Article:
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Is telemedicine the new normal?

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Virtually everything has changed in the past few months. The way healthcare is provided is no different. More independent physicians have moved toward telemedicine as a way to continue to see patients but to do in a safe environment. With third party payers approving certain aspects of virtual care for reimbursement, telemedicine may well become part of the new normal.

The Harris Poll conducted surveys in early 2019 and in late April 2020 that clearly show that telemedicine is becoming more acceptable among patients. Results of the first poll conducted in 2019 showed that 66% of Americans were willing to use telehealth but only 8% had actually done so.

The more recent survey was conducted online from April 27-28, 2020, and involved 2,081 adults living in the US. This survey showed that overall use of telehealth services had doubled at that point, with almost a third of Americans (32%) saying they had tried telehealth and 15% saying they used telehealth for the first time during the COVID-19 pandemic.

In addition, the survey revealed that:

  • Two in ten (19%) said they have used telehealth since the start of the pandemic – and of those, nearly 4 in 5 (79%) had not used such services prior to COVID-19 (i.e., in the last ~2 months more people have used telehealth than had ever used it before).
  • While usage (especially during the pandemic) is happening everywhere, the vast majority of telehealth users reside in suburban (44%) and urban (41%) areas, with 14% of telehealth users residing in rural areas.

When asked how they felt about using telemedicine for their healthcare services, 82% of those who had used it said they love/like it. Those who had not yet taken advantage of telehealth said they found the idea appealing. 61% of survey participants who had not used telemedicine said they like/love the idea of doing so.

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Telemedicine may well become part of the new normal of the COVID-19 world, as people are advised to stay home to stay safe. Many people are starting to rely on virtual healthcare services for a variety of medical issues and concerns.

The Harris Poll survey found that:

  • Prior to the pandemic, about three in ten (29%) telehealth users were using telehealth for ongoing chronic conditions; during the pandemic, chronic care accounts for 47% of use.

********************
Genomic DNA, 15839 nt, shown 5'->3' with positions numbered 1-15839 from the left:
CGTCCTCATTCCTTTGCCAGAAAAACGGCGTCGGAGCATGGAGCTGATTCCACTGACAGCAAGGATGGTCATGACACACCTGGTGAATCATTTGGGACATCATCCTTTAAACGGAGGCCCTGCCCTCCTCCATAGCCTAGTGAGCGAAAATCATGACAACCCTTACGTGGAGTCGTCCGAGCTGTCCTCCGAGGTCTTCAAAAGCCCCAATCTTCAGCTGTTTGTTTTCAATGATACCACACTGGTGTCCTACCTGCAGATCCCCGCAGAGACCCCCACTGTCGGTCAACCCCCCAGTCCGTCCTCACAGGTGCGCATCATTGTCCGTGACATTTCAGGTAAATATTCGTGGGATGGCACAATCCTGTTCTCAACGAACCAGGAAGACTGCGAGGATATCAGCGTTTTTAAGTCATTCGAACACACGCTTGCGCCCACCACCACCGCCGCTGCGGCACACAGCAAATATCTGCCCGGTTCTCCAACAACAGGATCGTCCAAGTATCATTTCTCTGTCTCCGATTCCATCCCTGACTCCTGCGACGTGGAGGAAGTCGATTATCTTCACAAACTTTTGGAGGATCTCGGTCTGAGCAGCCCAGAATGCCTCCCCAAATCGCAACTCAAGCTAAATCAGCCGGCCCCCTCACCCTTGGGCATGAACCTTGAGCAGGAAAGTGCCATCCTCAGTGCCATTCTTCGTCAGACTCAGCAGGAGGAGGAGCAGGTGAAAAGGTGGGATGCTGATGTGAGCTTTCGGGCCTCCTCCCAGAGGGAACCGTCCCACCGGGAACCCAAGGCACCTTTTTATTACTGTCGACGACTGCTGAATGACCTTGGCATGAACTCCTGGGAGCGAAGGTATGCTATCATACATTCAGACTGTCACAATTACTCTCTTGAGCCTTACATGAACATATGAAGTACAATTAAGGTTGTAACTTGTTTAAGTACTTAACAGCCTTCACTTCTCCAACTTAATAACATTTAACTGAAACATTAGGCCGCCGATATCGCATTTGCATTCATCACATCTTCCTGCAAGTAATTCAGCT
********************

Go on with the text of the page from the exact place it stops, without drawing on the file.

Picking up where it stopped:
• A third have used telehealth for diagnosis and evaluation of non-covid-19 conditions (30%).
  • A quarter have used telehealth for mental health therapy sessions (26%).
  • Two in ten (18%) have used telehealth since the start of the pandemic for COVID-19 related diagnosis and management.

Overall, eight in ten of those who have already used telehealth services say they are likely to use it post-pandemic.

  • Of those using telehealth during the pandemic, three quarters (76%) are very/somewhat likely to continue using these types of services.
  • More than a third (35%) of current telehealth users say they are very likely to continue using after the pandemic.

Although most third-party payers, including Medicare, are reimbursing independent physicians for various aspects of telemedicine, those insurance payments may only be temporary. In fact, Medicare is slated to end its coverage of a number of services when the COVID-19 pandemic no longer poses a public health emergency. Even private insurers could revert to only paying a fraction of the cost of traditional visits for telehealth services after the pandemic has passed.

Private insurers typically follow the lead of the federal government in such matters and, while there is broad bipartisan support for telehealth coverage, Congress would have to pass specific legislation to make some of Medicare’s changes permanent. Seema Verma, administrator of the Centers for Medicare & Medicaid Services (CMS), says that “Reversing course would be a mistake.” Approximately nine million people under traditional Medicare used telemedicine services during the early months of the crisis. Verma adds, “It was really a no-brainer for us.”